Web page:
In this centenary year of the Russian Revolution, much attention is being focused on Soviet Russia and its culture. One author who exerts an eternal fascination is Mikhail Bulgakov; recognised nowadays for his epic work The Master and Margarita, in Soviet times he was probably more known as a playwright since his novels were deemed unpublishable and few made it into print during his lifetime. Now, however, he makes his debut as a character in the first novel by author Julie Lekstrom Himes, Mikhail and Margarita.
The book opens with Bulgakov and his friend, the poet Mandelstam, having a meal together. Into this buddy-buddy world comes Margarita, a beautiful woman who’s been having an affair with the poet; needless to say, Bulgakov is attracted to her. And when Mandelstam is seized on his way home by the secret police, the two are naturally drawn together. Bulgakov is nominated to write a letter of protest about Mandelstam’s arrest, but he’s tortured by insecurities about his own position as well as jealous of the affair with Margarita. However, the two strike up a relationship of their own, and Margarita claims that her affair with Mandelstam was pretty much over.
But Mandelstam is released, only to be sent into exile with his wife. This should leave Bulgakov and Margarita in peace, but a strange agent is following them; an agent who is himself smitten with Margarita. Things take a fantastic turn as she’s exiled to Siberia and followed out there by both Bulgakov and the agent. Will Margarita escape exile? Will Bulgakov survive to write his masterpiece? And who, actually, is this agent?
Mikhail and Margarita is an interesting, if unexpected read. Himes cleverly draws on elements from Bulgakov’s masterworks, for example mentioning a character called Annushka, and setting one scene in Patriarch’s Ponds involving Apricot juice and burps! These elements will, of course, be familiar to anyone who’s read The Master and Margarita, and I imagine there may be references to Mandelstam’s works that I missed due to lack of familiarity with them. She also paints an alarming and unsettling portrait of Stalin and the effect he has on anyone around him; his power is such that people lose all reason when dealing with him.
It did occur to me that by making the main protagonists real people, an author expects certain foreknowledge from the reader, which could limit the scope and necessity for character development. This tends to be is the case here; the characters appear on the page with no introduction or backstory and with the assumption they need no further explanation. That isn’t a problem for me, and doesn’t necessarily detract from the enjoyment of a gripping read, but I imagine it could be an issue for a reader with less knowledge of the context of the book. However, conversely, the fact that I know so much about Bulgakov did interfere with my reading of the book at times. As most people with more than a passing interesting in the great Russian writer know, he based Margarita based on his third wife Yelena Shilovskaya, so having a new, fictional Margarita was a little unsettling.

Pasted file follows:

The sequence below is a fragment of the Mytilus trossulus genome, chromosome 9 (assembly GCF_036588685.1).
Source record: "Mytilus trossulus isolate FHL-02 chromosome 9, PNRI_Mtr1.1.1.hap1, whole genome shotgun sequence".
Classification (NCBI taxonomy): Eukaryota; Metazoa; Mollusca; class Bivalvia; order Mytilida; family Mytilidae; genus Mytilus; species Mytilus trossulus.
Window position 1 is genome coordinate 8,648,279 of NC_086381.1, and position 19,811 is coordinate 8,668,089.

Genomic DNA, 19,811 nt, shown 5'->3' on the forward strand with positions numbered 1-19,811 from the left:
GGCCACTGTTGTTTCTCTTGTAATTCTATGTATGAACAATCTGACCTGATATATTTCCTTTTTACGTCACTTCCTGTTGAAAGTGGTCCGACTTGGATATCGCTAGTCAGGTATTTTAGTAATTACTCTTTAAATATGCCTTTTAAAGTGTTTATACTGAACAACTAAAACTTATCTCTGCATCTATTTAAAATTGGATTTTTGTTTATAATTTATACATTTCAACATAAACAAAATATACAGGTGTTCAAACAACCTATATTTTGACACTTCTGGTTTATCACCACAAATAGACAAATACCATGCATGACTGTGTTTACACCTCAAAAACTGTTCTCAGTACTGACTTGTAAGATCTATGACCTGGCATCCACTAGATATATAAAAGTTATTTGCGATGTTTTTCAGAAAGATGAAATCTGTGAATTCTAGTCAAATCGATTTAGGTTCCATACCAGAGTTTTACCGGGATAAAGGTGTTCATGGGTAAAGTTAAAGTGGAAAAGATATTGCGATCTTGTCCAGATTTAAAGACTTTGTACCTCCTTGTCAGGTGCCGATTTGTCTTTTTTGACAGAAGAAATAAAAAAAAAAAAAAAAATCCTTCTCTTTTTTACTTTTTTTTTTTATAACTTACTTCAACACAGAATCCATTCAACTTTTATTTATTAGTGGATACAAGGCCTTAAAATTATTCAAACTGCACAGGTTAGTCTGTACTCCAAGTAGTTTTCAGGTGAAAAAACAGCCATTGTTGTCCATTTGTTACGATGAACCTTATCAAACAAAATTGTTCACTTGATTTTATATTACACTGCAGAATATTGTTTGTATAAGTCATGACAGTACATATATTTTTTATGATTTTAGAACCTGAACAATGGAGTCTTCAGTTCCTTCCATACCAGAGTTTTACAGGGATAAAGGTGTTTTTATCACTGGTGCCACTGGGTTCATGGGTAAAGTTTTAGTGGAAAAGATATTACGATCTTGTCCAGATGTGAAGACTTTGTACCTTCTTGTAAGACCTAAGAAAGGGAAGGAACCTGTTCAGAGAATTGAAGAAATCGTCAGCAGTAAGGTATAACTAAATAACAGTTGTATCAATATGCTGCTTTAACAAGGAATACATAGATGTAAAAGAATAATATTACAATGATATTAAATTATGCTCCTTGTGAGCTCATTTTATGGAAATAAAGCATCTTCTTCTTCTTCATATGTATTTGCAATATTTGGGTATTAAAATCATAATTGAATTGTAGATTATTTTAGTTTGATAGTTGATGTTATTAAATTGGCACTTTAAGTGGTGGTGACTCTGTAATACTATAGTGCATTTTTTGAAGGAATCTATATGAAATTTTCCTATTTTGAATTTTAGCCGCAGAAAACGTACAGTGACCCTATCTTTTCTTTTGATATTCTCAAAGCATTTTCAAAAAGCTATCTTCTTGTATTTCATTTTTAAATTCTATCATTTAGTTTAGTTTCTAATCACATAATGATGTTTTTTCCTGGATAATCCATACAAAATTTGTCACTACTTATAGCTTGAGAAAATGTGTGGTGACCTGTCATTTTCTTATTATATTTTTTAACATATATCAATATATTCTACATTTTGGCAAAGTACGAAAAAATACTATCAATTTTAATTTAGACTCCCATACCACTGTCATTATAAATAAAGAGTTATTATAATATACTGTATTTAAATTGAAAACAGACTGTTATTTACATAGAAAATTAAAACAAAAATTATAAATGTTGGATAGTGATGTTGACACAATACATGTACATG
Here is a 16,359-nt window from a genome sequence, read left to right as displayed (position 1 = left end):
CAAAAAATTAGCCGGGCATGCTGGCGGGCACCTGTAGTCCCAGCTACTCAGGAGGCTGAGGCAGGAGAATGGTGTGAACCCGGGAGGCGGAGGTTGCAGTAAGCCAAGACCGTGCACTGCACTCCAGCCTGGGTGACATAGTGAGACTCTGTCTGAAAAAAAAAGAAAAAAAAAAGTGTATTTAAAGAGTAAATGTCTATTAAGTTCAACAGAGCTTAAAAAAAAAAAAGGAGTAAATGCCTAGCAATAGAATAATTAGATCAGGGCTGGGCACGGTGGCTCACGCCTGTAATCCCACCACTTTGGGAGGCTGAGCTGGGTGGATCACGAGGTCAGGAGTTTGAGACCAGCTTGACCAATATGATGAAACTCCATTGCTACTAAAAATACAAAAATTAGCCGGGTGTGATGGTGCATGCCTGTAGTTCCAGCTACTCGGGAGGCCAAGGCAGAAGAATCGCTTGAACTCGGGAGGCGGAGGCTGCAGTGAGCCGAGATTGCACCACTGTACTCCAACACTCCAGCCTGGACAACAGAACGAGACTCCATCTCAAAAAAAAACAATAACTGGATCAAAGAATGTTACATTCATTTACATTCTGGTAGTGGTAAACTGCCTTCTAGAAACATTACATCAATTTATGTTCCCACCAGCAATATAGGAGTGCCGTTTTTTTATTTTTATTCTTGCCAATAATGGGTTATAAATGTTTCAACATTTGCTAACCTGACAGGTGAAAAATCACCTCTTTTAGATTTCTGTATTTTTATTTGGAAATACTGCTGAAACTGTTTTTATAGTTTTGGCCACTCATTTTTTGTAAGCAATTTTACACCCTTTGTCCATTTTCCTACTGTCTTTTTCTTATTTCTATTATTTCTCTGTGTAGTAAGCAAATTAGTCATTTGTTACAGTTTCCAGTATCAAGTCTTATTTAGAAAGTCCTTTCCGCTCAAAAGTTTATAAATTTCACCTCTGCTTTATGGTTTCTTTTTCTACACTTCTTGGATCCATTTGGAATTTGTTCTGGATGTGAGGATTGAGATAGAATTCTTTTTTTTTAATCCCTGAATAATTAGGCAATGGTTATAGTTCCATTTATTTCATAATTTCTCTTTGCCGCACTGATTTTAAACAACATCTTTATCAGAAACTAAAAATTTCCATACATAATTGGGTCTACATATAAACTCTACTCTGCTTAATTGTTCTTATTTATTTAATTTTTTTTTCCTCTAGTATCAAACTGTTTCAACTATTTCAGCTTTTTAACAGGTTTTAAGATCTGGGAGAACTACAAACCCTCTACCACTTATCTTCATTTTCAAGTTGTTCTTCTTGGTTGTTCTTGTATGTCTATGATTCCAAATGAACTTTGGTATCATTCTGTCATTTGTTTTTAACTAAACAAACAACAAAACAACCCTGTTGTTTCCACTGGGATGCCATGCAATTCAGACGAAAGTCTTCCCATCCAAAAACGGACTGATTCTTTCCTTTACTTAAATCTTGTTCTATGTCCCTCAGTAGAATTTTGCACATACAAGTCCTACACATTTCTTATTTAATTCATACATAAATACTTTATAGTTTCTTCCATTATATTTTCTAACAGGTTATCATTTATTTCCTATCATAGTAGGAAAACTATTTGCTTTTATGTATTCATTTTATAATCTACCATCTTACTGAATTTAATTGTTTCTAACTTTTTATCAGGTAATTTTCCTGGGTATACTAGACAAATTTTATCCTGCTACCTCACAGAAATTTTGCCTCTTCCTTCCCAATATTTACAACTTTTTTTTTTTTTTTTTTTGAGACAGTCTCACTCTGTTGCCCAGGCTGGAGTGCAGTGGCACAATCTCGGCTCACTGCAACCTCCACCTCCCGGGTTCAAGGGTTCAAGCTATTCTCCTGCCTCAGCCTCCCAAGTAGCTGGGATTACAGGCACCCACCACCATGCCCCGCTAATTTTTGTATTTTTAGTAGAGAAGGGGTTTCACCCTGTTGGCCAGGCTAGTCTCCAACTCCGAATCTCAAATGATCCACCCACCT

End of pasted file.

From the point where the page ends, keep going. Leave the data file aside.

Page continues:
I have to admit also to having occasional issues with Himes’ representation of Bulgakov (less with Mandelstam whom I’ve read less by and about); and also with the portrayal of Mayakovsky’s death, which goes for the murder theory and presents it as fact. The portrayal of Mandelstam is, however, a moving one: his courage in the face of violence is striking, and his ultimate fate tragic.
Where Himes excels is in capturing the atmosphere of fear and suspicion that must have been common whilst living in Soviet times; the uncertainty of everyday life, the feeling that at any moment you might be arrested and dragged off to who knows what fate. The paranoia experienced by the characters, the constant betrayals and the brutality of those in power is never skated over, and I found myself wishing that Himes had invented the characters she wanted to use to tell her tale, rather than building a fantasia around existing authors. She portrays so well the Soviet art world that she could have easily told the tale of her own characters and their loves, lives and strife, and that would have been just as effective, if not more so. As it is, having real people going off on such fictional adventures just muddies the waters.
However, to a reader less picky that me, and one perhaps less well versed in the background, this is an important book; it brings to life the horrifying results of rigid political systems and the loss of humanity they bring. In an increasingly unstable world, where tolerance has gone out of the window, it’s timely to be reminded of what happens to the arts and culture (and those who produce it) under a totalitarian regime. It’s a scenario I hope we don’t see again and this book is a stark reminder of how life can become if we don’t protect ourselves from tyranny.